Here’s a loaded question. How well do you follow “best practice?” You know what I mean—the list of rules that consultants, trainers, and experts tell you are critical to success.
“Project Managers should document their risks.”
“Managers should have a development plan in place for all their employees.”
“High achievers should get to work before 6 am.”
As a consultant and trainer myself, I’m very familiar with the “shoulds.” In fact, it’s a huge part of my job to impart them. They’re the fundamentals, and they are a vital part of achieving success. But blind adherence to best practice can also be a career and project killer. Sometimes, strategic rule-breaking is just what you need to move beyond the fundamentals and meet the moment.
Don’t believe me? Here are some things to consider.
- Before best practice became “best”, it was someone’s untested experiment.
Best practices are simply innovations that have stood the test of time. Sometimes they are born out of or supported by research, but other times they have simply been validated through collective experience. For this reason, best practices make an excellent foundation or starting point for any process or approach—especially in the absence of experience or firsthand knowledge of your project or organizational environment. They are classic approaches that can generally be relied upon to work.
On the other hand, overreliance on formulaic, cookie-cutter solutions can cause us to be closed off to new ideas and innovations. We lose our beginner’s mind and stop experimenting—or worse, we shut off our brain entirely.
Consider that most of the “best practices” we take for granted today began as an isolated idea or innovation. Need an example? Consider the concept of management. Almost no organization is without some form of management, and yet the concept as we know it today didn’t exist before 1911. In that year, a man by the name of Frederick Winslow Taylor suggested that the scientific method could be applied to businesses to maximize efficiency. He advocated that performing experiments determines things like the optimal room temperature for worker productivity, the right number and length of worker breaks, and the most efficient sequence for the assembly line. At the time, this was radical stuff…certainly not commonly accepted practices. And yet, early adopters of Taylorism had a huge edge over the competition in the years to come.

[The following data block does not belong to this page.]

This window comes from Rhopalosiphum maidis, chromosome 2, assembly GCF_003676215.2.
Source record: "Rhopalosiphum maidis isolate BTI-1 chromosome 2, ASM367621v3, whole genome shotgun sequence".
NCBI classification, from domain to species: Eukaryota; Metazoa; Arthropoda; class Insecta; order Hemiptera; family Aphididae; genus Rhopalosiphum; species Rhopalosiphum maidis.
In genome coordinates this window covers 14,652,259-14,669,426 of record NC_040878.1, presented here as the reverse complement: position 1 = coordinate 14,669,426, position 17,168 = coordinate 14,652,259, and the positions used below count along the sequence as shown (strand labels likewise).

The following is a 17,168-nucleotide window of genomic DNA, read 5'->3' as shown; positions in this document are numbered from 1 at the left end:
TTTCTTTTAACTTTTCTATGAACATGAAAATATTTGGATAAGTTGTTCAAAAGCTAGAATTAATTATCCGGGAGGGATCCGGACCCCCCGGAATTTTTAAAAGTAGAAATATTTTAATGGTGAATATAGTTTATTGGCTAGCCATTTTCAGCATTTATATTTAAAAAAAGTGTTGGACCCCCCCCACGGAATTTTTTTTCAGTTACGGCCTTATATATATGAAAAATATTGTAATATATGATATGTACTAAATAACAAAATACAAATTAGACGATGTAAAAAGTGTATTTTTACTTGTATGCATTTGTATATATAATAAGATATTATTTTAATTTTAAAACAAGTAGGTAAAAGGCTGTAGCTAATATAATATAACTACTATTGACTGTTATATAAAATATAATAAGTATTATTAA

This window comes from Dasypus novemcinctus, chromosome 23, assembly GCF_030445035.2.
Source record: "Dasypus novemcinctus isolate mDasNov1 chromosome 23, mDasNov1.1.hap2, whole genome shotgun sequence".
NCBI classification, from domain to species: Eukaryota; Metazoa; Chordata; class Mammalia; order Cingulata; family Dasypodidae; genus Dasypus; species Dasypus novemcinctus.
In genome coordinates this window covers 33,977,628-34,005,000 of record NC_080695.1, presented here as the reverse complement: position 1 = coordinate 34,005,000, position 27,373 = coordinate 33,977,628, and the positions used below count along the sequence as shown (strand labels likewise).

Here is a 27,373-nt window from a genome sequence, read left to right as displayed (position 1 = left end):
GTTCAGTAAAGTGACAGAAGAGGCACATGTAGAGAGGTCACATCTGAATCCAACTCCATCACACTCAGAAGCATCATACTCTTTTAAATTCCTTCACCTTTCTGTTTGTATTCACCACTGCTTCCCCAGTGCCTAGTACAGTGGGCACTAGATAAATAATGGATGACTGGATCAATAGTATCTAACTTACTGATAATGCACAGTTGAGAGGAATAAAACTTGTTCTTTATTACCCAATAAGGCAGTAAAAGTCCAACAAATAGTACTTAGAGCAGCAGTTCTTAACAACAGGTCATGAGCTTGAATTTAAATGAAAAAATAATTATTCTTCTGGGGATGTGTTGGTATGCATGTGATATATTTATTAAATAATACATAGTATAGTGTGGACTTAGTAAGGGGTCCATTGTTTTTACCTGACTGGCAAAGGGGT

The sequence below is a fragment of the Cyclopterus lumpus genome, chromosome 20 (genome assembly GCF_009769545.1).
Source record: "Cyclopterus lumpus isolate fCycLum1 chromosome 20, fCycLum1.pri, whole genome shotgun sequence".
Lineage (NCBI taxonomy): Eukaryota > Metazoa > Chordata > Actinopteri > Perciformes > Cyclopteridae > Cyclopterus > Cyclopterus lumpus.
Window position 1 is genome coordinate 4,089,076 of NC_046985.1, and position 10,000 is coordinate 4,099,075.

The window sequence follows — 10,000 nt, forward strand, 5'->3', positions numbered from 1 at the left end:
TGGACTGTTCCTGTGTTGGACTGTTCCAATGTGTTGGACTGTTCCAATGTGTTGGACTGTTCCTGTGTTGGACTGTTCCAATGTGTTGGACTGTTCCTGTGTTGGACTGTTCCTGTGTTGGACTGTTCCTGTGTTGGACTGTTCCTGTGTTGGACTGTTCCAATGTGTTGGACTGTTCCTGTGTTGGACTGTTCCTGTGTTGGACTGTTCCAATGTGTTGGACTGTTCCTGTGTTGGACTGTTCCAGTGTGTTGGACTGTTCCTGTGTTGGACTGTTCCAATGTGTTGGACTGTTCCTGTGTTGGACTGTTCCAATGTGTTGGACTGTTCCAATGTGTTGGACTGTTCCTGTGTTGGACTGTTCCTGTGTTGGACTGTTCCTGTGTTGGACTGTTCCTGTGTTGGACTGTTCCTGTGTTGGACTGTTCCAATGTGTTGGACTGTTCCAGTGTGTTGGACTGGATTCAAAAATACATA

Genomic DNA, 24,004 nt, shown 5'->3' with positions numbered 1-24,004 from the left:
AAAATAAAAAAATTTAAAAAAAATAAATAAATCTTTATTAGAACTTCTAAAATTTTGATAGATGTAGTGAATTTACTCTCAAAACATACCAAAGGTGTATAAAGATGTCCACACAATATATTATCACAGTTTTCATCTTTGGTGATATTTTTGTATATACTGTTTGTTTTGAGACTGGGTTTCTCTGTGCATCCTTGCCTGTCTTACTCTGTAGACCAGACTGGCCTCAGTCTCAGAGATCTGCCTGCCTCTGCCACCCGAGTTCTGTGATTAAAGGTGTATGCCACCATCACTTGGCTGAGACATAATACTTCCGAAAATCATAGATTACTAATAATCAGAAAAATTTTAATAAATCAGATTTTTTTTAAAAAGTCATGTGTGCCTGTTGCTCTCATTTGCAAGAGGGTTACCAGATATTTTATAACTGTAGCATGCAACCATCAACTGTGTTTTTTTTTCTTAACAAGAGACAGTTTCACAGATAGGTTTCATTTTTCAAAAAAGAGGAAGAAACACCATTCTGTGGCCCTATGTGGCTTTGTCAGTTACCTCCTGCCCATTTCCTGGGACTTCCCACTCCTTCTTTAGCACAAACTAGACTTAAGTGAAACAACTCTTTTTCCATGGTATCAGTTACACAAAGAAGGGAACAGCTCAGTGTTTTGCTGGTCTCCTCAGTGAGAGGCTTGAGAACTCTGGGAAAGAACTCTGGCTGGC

Key Takeaway: Mature leaders have a deep understanding of best practice, but they treat it as a starting point. They are willing to apply imagination (and a bit of common sense) to adapt, scale, or even scrap it if the moment requires and they remain open to new and experimental approaches.
- Best practice isn’t best for everyone.
Best practices are approaches which have been shown to work for most organizations most of the time. As projects and teams become more complex, the likelihood of these tools working with no modifications gets lower. That is why at Persimmon, we tell our class participants that there are three valid responses to anything that they learn in one of our courses: Adopt, Adapt, or Reject. You heard that right—we encourage our participants to reject tools or techniques that won’t be effective for them—even if it’s “best practice!”
Instead of forcing a particular tool or technique, we ask our students to think in terms of outcomes—what are they trying to achieve? And if they choose to reject a tool or technique, what tools will they use to ensure that the outcome is achieved?
One thing I hear a lot from project managers is: “I don’t have time to do a Charter.” Great—I get it. Many of us are lucky just to be assigned to a project at the beginning—and many charters I’ve seen exceed twenty pages! So the question I ask is, “What are you going to do instead to ensure that everyone understands the project objective, scope, assumptions, risks, and roles? How are you going to set your project up for success?”
It’s amazing the imagination that is applied to solving this problem once the question is framed this way—and the solutions have varied greatly from industry to industry. (One of the best innovations to come from this discussion was the development of a “one-page charter” which we now use frequently at Persimmon to manage internal projects.)
- Best practice isn’t enough to stay competitive.
Once a tool or process becomes “best practice,” everybody wants on board, and that means it’s capacity as a competitive differentiator is limited. Best practice is an important key to peak performance, but it’s not a stand-alone strategy. To outplay the competition, you need a fresh perspective, new ideas, and a willingness to take risks.
Are you ready to break the rules?
To perform best, know the rules well enough to break them strategically. Don’t throw everything out the window—at a minimum, follow the 20% that leads to 80% of the benefit. Then engage your mind (and the minds of others) to negotiate the rest. What is essential, what is a “nice to have”, and what will be the first to go under pressure of time and money? If you deviate from best practice, what will you do instead to ensure the outcome is achieved and stakeholders are satisfied? Think strategically about these questions, and you’ll stay a step ahead of the pack.